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Stroke Smart Magazine


September/October 2007
REHABILITATION & RECOVERY

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Exploring Adaptive Sports


By Candy B. Harrington


There's no doubt about it, sports and recreational activities have a positive effect on both the mind and body — of kids and adults. Not only do they help develop balance and coordination, but they also build self-confidence and help participants develop a positive mental attitude. Some parents even note that activities like score-keeping help their children develop abstract math skills and build short term memory. Scott Dameron, National Programs Coordinator for the National Sports Center for the Disabled (NSCD), also notes the health benefits of sports for stroke survivors. “If you've already had a stroke,” reminds Scott, “physical activity can help reduce the risk of another stroke.”


And the good news is, there’s an adaptive sport to suit just about every ability level and personal preference. Craig Kennedy, author of Access Anything; I Can Do That, recommends that first-time participants seek out adaptive sports that have been around longer, as these providers have more experience. At the top of Craig's list are golf, horseback riding, sailing and skiing.


Hal O'Leary, NSCD founder and author of Bold Tracks, agrees that skiing is a good choice for stroke survivors. “We find that skiing tends to be the most dynamic manner in which to introduce individuals who have had a stroke into a recreational program,” says Hal. He also recommends therapeutic horseback riding and the NSCD soccer league.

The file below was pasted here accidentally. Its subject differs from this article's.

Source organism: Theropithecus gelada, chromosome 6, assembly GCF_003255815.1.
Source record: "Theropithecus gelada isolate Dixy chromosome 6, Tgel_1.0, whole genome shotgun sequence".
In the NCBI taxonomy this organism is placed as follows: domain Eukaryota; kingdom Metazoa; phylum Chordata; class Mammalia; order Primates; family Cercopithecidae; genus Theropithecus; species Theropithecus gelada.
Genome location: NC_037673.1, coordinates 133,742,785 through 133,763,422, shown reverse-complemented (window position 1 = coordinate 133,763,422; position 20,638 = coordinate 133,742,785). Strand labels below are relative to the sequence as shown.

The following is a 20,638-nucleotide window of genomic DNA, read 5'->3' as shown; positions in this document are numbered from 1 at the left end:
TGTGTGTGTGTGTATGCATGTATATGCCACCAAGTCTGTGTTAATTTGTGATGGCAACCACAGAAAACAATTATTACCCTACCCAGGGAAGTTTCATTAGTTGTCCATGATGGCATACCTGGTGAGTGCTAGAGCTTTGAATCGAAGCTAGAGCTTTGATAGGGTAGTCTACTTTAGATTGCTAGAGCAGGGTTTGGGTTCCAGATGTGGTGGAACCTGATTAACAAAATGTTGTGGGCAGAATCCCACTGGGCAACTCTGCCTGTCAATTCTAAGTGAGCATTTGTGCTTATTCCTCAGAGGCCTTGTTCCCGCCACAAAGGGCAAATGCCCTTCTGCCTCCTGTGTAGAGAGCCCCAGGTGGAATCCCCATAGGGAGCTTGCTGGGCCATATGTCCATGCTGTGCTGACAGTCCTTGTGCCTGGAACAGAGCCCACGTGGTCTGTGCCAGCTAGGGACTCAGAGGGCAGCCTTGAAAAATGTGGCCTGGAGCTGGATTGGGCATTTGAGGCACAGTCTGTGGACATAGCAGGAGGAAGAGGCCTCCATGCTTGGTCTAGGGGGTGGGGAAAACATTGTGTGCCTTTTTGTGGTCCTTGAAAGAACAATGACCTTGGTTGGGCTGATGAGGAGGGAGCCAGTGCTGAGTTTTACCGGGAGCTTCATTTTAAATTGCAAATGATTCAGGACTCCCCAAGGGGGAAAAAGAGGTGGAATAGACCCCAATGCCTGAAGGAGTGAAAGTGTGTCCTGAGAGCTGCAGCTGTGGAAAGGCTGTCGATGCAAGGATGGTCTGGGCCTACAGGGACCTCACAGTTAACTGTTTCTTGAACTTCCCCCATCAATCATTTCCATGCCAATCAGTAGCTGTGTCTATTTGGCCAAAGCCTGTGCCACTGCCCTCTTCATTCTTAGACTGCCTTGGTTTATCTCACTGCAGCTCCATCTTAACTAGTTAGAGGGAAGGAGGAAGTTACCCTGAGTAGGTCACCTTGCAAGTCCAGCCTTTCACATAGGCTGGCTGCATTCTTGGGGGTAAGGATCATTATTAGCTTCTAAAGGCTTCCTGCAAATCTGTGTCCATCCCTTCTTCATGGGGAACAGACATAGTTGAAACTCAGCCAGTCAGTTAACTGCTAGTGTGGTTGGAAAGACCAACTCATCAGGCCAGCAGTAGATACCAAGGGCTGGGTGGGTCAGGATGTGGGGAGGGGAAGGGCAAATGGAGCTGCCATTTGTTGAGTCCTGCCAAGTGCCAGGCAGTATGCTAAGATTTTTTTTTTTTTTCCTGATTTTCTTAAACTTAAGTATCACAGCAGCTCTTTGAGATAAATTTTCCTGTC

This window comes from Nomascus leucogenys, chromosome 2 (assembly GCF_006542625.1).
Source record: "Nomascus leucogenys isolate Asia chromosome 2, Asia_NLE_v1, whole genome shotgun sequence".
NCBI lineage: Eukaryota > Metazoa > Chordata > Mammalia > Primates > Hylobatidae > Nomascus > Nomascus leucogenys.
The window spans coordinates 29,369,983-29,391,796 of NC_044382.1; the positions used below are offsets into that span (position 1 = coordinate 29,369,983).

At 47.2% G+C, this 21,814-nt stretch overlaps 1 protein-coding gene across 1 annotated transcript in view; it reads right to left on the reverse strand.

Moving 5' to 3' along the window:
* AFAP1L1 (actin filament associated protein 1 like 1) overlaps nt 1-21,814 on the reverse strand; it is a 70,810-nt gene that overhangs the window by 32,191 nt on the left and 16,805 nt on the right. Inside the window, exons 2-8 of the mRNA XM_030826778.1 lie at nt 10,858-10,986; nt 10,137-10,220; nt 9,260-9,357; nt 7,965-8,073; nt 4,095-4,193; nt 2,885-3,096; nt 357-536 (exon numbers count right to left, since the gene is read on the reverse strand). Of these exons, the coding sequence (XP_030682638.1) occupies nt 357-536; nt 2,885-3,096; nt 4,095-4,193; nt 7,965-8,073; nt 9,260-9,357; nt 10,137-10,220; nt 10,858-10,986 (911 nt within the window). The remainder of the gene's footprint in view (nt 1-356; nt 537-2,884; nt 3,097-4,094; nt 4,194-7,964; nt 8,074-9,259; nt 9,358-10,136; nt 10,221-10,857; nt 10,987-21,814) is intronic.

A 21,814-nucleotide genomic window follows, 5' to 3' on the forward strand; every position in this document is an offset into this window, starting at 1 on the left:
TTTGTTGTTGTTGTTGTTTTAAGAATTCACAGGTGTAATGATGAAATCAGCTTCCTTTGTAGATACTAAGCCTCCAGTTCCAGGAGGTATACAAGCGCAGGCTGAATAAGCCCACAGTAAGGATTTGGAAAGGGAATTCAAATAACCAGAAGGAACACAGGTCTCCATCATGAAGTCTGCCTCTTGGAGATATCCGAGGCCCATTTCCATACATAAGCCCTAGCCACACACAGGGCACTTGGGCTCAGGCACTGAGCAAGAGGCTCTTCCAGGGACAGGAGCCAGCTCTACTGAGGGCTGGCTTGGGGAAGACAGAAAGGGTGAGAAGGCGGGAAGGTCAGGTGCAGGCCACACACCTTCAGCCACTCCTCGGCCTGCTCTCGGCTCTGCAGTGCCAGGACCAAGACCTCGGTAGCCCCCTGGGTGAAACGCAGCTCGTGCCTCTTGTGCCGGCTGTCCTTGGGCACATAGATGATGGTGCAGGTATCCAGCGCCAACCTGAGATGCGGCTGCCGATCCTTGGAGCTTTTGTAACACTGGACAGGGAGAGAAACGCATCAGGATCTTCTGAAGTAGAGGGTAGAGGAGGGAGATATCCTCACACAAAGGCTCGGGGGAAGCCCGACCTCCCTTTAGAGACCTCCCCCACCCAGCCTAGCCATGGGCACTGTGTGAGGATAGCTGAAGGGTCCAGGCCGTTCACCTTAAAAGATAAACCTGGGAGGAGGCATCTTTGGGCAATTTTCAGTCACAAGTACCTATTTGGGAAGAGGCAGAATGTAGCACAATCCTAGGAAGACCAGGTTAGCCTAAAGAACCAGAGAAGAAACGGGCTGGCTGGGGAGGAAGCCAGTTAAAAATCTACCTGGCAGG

Operated in a partnership with the U.S. Paralympics, the NSCD soccer league is a good choice for survivors who don't use walkers or wheelchairs. Says Scott Dameron, “The league is appropriate for stroke survivors ages 6 through 18.”


Admittedly, getting kids to participate in adaptive sports programs is a big challenge. "There is so often a mental barrier that one must overcome before participating," says Scott. "I often like to show videos or pictures of other children in our programs to give a newcomer a better perspective of what they can achieve."


Parents can also help out by speaking to their health care providers beforehand to get advice about protective equipment, such as head gear or braces. "Outside of this consultation," says Scott, "the best thing a parent can do is trust the program their child is participating in, but at the same time keep a close eye on any activity that concerns you."


Good resources for finding adaptive sports programs include the National Center on Physical Activity and Disability and Disabled Sports USA. The Children's Hemiplegia and Stroke Association website also offers some helpful adaptive sports tips for parents.


In many cases, finding an appropriate adaptive sport is just a matter of trial and error. As Craig Kennedy says, “Try as many sports as you can, to find the one that's best for you.”


Resources
“Access Anything: I Can Do That!”
www.accessanything.net

National Sports Center for the Disabled
www.nscd.org
(303) 293-5711

Disabled Sports USA
www.dsusa.org

National Center on Physical Activity and Disability
www.ncpad.org

Children's Hemiplegia and Stroke Association
www.chasa.org


 

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